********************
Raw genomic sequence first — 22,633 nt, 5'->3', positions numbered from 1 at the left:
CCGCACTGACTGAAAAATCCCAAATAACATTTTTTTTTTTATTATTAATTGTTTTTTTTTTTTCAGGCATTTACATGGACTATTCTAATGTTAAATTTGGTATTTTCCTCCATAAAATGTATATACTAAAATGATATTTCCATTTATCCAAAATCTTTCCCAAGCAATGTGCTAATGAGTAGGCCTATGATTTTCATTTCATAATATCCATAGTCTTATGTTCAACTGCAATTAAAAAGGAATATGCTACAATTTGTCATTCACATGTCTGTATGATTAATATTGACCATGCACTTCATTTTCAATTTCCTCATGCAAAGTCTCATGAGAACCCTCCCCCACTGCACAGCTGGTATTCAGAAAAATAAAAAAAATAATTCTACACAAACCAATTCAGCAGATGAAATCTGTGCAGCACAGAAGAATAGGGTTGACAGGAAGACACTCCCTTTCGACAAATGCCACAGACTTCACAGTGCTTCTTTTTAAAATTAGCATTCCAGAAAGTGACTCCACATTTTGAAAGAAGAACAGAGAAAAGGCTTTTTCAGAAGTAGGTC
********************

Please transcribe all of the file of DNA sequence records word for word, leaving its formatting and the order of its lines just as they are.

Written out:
Raw genomic sequence first — 22,633 nt, 5'->3', positions numbered from 1 at the left:
CCGCACTGACTGAAAAATCCCAAATAACATTTTTTTTTTTATTATTAATTGTTTTTTTTTTTTCAGGCATTTACATGGACTATTCTAATGTTAAATTTGGTATTTTCCTCCATAAAATGTATATACTAAAATGATATTTCCATTTATCCAAAATCTTTCCCAAGCAATGTGCTAATGAGTAGGCCTATGATTTTCATTTCATAATATCCATAGTCTTATGTTCAACTGCAATTAAAAAGGAATATGCTACAATTTGTCATTCACATGTCTGTATGATTAATATTGACCATGCACTTCATTTTCAATTTCCTCATGCAAAGTCTCATGAGAACCCTCCCCCACTGCACAGCTGGTATTCAGAAAAATAAAAAAAATAATTCTACACAAACCAATTCAGCAGATGAAATCTGTGCAGCACAGAAGAATAGGGTTGACAGGAAGACACTCCCTTTCGACAAATGCCACAGACTTCACAGTGCTTCTTTTTAAAATTAGCATTCCAGAAAGTGACTCCACATTTTGAAAGAAGAACAGAGAAAAGGCTTTTTCAGAAGTAGGTC